Max then grows fatigued after keeping up with the Flash for so long, and before he slows down, he warns him that big things are waiting for him just around the corner and he can't spend the rest of his life frozen with fear. With that, Max becomes another frozen person in Keystone City, and Flash gets an idea. He finds some steel cable and uses it climb up to the helicopter. He then wraps the cable around the copter and connects it to the rocket sled. After jumping back down to the bridge, Flash whispers, "Go."

Time starts moving again, and Flash's plan works perfectly. The rocket sled was able to pull the helicopter away from crashing into the bridge, but unable to break free of the copter. Its jets soon died out, and the damaged helicopter still had enough life in it to take the tethered sled and its thieves to the police department. And Wally begins to realize that Max may be right about the whole Speed Force thing.

We then cut to June 12, 2995, where Iris Allen and her parents, Eric and Fran Russell, are debating how to help a mysterious young man. Iris wants to take him back in time, but Eric tells her that chronal fluctuations are at an all-time high — unlike when he sent Iris back as a baby. (Yeah, that's right. In a bit of Silver Age goofiness, Iris was actually born in the 30th century, then sent back in time to a less oppressive time, where she was adopted by the Wests, grew up, married Barry Allen, then returned to the future. If that confuses you too much, don't worry about it.)

Anyway, Iris says the situation is so dire, and since the corrupt Earthgov won't help them, they have to take drastic measures. Their hand is forced when the Science Police arrive to arrest Iris. So to evade them, Iris and the mysterious boy jump into the time machine, headed for May 12, 1994.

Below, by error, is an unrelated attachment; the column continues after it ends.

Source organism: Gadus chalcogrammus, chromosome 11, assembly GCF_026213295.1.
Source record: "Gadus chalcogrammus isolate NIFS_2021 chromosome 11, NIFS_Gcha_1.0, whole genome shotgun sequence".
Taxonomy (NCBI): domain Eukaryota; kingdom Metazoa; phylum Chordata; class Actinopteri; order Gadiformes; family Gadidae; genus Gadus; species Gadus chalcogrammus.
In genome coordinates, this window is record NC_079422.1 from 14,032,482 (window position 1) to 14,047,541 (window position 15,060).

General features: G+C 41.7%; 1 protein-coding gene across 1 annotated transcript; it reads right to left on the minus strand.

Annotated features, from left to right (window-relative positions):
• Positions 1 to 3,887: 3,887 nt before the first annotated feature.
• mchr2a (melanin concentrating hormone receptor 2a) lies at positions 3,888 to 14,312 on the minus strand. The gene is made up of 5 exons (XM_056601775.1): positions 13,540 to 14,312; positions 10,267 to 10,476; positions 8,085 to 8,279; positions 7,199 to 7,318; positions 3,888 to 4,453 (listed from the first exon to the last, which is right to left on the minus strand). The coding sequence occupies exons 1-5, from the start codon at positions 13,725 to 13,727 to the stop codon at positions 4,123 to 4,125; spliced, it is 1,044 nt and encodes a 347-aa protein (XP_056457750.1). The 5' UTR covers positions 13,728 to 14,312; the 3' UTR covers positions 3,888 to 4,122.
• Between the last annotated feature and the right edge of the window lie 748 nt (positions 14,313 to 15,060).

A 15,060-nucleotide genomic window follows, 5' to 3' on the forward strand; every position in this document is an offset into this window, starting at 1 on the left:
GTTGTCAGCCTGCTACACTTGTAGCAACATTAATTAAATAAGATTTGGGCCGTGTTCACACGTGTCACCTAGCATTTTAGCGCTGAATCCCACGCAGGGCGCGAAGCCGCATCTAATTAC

Although we don't find out in this issue, I will spoil it a bit to say that the mysterious youth in question is none other than Bart Allen, whom this blog is dedicated to. We don't see his face, but we do get a brief glimpse of his red-and-white outfit.

So that's our first official appearance of Bart. It's a very quiet, subdued appearance, but fairly exciting all the same. This issue has a publication date of June 1994, so that means it likely hit the stands in April that year. I'm writing this in April 2014, so it's more or less the 20th anniversary of Bart Allen. Happy birthday, Bart!

For the sake of this blog, I think it's nice to be able to ease into the story of Bart Allen. There were some very important characters and ideas established in this issue, notably Max Mercury and the concept of the Speed Force. Coming at this issue 20 years later, it feels odd to see Flash talking about the Speed Force in vague, theoretical terms. That concept has become such a key element to all the Flashes over the past two decades — it's as inseparable from the Flash as his red costume. But this is where it all began, thanks to Mark Waid. As we go through the next few Flash issues, we'll see that he did an excellent job of setting things up and following through in the future.

Waid also deserves credit for finding a unique way to challenge the Flash. As the fastest man alive, and one of the most powerful DC heroes, it can be tough work to come up with a legitimate threat for him. Waid explored the psychological aspect of Wally West to great effect, and having time freeze relative to him is a cool — and frightening — prospect. In 2003, the Justice League cartoon used this idea in the episode "Only a Dream." In it, Doctor Destiny trapped the heroes in their nightmares, and Flash's nightmare was this very idea.

And of course I can't neglect Mike Wieringo's art. It is very neat, clean, consistent and dynamic. I must admit that he draws the Flash a bit bulkier than I would like, but considering how muscled-out all comic book characters were in this era, I'd say the Flash is downright slim by comparison. But Wieringo's style is very good, and I understand he was quite popular in his day. When he leaves this series, which will be unfortunately too soon, I will sorely miss him.

This comic is available to download through Comixology, and I only have the digital version. When I own the print version, I'll go over the highlights from the letter columns and ads because I think it's fun to be reminded of what life was like when these stories came out.

Next time, we'll cover Flash #92 from July 1994.